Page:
Paranoid personality disorder is a mental health condition in which a person has a long-term pattern of distrust and suspicion of others, but does not have a full-blown psychotic disorder such as schizophrenia.
Cause of paranoid personality disorder is unknown. The disorder appears to be more common in families with psychotic disorders such as schizophrenia and delusional disorder. This suggests genes may be involved. Environmental factors may play a role as well.
The condition appears to be more common in men.
Persons with paranoid personality disorder are very suspicious of other people. As a result, they severely limit their social lives. They often feel that they are in danger and look for evidence to support their suspicions. They have trouble seeing that their distrustfulness is out of proportion to their environment.
Common symptoms include:
Paranoid personality disorder is diagnosed based on a psychological evaluation that assesses the history and severity of the symptoms.
Treatment is difficult because people with this condition are often very suspicious of doctors. If treatment is accepted, talk therapy and medications can often be effective.
Outlook usually depends on whether the person is willing to accept help. Talk therapy and medications can sometimes reduce paranoia and limit its impact on the person's daily functioning.
See a health care provider or mental health professional if suspicions are interfering with your relationships or work.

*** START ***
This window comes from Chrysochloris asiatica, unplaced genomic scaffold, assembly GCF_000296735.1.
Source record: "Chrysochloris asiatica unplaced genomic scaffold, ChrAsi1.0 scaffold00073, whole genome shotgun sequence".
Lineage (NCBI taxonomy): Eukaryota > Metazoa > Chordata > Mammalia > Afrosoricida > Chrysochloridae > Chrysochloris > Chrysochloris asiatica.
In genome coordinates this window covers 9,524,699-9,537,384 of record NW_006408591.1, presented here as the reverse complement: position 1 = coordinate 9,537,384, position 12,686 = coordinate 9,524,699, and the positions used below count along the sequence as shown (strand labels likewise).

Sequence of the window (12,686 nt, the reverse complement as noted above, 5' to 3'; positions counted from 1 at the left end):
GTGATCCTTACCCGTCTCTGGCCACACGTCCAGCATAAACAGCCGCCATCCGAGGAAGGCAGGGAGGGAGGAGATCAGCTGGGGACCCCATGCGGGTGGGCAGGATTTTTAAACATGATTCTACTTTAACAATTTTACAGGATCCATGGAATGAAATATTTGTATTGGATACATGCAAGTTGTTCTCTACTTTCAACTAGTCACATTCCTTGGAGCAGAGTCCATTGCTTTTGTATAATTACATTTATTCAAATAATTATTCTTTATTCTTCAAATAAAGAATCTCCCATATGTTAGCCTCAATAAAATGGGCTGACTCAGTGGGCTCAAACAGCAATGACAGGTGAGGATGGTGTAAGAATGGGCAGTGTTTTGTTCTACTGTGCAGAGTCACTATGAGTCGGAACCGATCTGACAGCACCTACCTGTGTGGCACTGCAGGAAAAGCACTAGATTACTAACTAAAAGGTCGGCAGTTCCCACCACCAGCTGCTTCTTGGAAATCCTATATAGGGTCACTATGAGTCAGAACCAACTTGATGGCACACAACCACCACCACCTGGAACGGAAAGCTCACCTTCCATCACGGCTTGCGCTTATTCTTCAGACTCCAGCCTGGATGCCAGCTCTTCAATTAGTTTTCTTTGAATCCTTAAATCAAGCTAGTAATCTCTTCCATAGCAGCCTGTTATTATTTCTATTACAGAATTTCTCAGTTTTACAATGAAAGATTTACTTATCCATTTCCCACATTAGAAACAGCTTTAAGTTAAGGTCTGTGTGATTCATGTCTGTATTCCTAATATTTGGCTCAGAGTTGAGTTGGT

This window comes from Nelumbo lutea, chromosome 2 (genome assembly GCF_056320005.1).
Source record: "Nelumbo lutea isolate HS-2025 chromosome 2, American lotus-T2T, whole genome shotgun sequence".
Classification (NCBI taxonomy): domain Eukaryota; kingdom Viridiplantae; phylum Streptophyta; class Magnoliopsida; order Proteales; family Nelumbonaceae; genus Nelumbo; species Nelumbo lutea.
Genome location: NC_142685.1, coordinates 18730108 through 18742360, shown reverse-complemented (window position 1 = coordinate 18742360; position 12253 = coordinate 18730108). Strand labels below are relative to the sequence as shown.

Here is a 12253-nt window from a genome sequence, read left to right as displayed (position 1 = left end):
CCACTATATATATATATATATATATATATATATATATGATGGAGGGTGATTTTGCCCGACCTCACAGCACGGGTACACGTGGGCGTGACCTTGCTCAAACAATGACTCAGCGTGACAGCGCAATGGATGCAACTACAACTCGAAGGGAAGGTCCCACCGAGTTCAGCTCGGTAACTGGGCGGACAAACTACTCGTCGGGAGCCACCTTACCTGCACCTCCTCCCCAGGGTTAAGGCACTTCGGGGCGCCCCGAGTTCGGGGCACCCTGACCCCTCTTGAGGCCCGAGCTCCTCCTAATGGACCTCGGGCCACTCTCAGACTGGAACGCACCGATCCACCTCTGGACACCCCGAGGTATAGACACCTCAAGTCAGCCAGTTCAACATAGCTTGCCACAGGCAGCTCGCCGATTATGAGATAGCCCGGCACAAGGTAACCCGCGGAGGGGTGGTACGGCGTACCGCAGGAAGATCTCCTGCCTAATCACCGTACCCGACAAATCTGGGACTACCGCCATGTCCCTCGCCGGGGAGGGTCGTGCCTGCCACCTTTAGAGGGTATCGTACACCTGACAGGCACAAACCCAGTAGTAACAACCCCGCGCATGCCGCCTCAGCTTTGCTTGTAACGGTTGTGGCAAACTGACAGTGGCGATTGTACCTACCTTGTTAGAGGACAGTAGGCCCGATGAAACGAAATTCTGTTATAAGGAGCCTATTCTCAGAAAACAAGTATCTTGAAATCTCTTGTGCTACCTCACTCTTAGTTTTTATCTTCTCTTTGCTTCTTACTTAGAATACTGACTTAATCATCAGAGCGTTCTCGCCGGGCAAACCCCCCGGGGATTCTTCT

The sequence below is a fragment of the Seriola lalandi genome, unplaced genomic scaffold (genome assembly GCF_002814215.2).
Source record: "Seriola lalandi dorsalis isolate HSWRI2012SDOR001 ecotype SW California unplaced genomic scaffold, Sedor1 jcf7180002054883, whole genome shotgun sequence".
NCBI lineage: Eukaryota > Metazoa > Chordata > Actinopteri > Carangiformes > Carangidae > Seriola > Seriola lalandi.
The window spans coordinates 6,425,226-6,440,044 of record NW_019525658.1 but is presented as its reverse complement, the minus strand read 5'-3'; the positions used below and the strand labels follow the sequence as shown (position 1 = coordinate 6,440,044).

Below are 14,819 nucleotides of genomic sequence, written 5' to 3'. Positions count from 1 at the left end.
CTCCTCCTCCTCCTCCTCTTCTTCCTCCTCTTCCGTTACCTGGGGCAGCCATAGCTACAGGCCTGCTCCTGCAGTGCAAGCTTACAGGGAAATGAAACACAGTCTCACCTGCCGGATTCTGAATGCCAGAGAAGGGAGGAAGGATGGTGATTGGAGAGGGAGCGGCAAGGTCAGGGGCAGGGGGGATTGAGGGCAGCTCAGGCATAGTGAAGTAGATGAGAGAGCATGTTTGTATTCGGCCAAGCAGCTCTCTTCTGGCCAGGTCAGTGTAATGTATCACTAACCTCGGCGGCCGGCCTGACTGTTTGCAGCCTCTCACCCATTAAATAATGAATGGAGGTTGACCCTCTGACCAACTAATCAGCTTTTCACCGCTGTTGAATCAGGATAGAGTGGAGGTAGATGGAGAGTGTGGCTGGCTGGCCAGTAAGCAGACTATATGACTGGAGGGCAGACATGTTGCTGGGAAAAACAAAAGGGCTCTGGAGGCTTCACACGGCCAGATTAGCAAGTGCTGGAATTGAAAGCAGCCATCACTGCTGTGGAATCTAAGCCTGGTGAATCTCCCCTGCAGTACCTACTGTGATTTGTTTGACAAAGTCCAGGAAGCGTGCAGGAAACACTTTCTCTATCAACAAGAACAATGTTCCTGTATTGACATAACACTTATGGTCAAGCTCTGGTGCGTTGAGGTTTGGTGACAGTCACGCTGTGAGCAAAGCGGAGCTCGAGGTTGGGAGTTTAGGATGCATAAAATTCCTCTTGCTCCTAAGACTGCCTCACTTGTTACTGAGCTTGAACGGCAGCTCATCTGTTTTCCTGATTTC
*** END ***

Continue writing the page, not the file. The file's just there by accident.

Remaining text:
Personality disorder - paranoid
Blais MA, Smallwood P, Groves JE, Rivas-Vazquez RA. Personality and personality disorders. In: Stern TA, Rosenbaum JF, Fava M, Biederman J, Rauch SL, eds. Massachusetts General Hospital Comprehensive Clinical Psychiatry. 1st ed. Philadelphia, PA: Elsevier Elsevier; 2008:chap 39.
Updated by: David B. Merrill, MD, Assistant Clinical Professor of Psychiatry, Department of Psychiatry, Columbia University Medical Center, New York, NY. Also reviewed by A.D.A.M. Health Solutions, Ebix, Inc., Editorial Team: David Zieve, MD, MHA, David R. Eltz, Stephanie Slon, and Nissi Wang.
The information provided herein should not be used during any medical emergency or for the diagnosis or treatment of any medical condition. A licensed physician should be consulted for diagnosis and treatment of any and all medical conditions. Call 911 for all medical emergencies. Links to other sites are provided for information only -- they do not constitute endorsements of those other sites. Copyright 1997-2013, A.D.A.M., Inc. Duplication for commercial use must be authorized in writing by ADAM Health Solutions.